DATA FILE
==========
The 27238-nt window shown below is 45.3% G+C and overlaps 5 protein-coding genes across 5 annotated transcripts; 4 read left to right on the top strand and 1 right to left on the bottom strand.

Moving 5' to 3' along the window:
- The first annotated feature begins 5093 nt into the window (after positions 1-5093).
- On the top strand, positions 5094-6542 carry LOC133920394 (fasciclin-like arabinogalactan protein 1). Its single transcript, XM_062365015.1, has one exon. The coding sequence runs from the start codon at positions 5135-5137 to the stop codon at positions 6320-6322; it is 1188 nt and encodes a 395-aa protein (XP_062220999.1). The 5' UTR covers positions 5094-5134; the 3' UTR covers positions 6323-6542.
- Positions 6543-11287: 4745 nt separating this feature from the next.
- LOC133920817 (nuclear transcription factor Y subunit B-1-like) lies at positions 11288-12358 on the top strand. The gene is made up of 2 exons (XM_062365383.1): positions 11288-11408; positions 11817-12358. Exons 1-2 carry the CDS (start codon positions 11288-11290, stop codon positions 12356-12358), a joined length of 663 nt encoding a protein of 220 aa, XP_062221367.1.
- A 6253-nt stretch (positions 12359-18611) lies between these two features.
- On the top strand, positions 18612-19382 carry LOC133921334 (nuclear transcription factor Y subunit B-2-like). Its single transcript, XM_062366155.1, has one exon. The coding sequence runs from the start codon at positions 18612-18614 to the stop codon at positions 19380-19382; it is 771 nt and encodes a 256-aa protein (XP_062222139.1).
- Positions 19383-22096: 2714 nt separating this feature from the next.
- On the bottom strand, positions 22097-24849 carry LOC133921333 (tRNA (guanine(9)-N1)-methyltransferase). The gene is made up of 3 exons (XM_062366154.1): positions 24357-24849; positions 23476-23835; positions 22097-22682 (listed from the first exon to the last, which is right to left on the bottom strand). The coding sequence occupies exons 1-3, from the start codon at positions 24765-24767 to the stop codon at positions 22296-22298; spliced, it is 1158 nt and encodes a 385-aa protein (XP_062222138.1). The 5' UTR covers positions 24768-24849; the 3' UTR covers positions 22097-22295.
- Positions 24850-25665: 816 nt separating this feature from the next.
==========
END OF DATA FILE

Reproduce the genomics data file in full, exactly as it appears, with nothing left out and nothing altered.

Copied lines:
The 27238-nt window shown below is 45.3% G+C and overlaps 5 protein-coding genes across 5 annotated transcripts; 4 read left to right on the top strand and 1 right to left on the bottom strand.

Moving 5' to 3' along the window:
- The first annotated feature begins 5093 nt into the window (after positions 1-5093).
- On the top strand, positions 5094-6542 carry LOC133920394 (fasciclin-like arabinogalactan protein 1). Its single transcript, XM_062365015.1, has one exon. The coding sequence runs from the start codon at positions 5135-5137 to the stop codon at positions 6320-6322; it is 1188 nt and encodes a 395-aa protein (XP_062220999.1). The 5' UTR covers positions 5094-5134; the 3' UTR covers positions 6323-6542.
- Positions 6543-11287: 4745 nt separating this feature from the next.
- LOC133920817 (nuclear transcription factor Y subunit B-1-like) lies at positions 11288-12358 on the top strand. The gene is made up of 2 exons (XM_062365383.1): positions 11288-11408; positions 11817-12358. Exons 1-2 carry the CDS (start codon positions 11288-11290, stop codon positions 12356-12358), a joined length of 663 nt encoding a protein of 220 aa, XP_062221367.1.
- A 6253-nt stretch (positions 12359-18611) lies between these two features.
- On the top strand, positions 18612-19382 carry LOC133921334 (nuclear transcription factor Y subunit B-2-like). Its single transcript, XM_062366155.1, has one exon. The coding sequence runs from the start codon at positions 18612-18614 to the stop codon at positions 19380-19382; it is 771 nt and encodes a 256-aa protein (XP_062222139.1).
- Positions 19383-22096: 2714 nt separating this feature from the next.
- On the bottom strand, positions 22097-24849 carry LOC133921333 (tRNA (guanine(9)-N1)-methyltransferase). The gene is made up of 3 exons (XM_062366154.1): positions 24357-24849; positions 23476-23835; positions 22097-22682 (listed from the first exon to the last, which is right to left on the bottom strand). The coding sequence occupies exons 1-3, from the start codon at positions 24765-24767 to the stop codon at positions 22296-22298; spliced, it is 1158 nt and encodes a 385-aa protein (XP_062222138.1). The 5' UTR covers positions 24768-24849; the 3' UTR covers positions 22097-22295.
- Positions 24850-25665: 816 nt separating this feature from the next.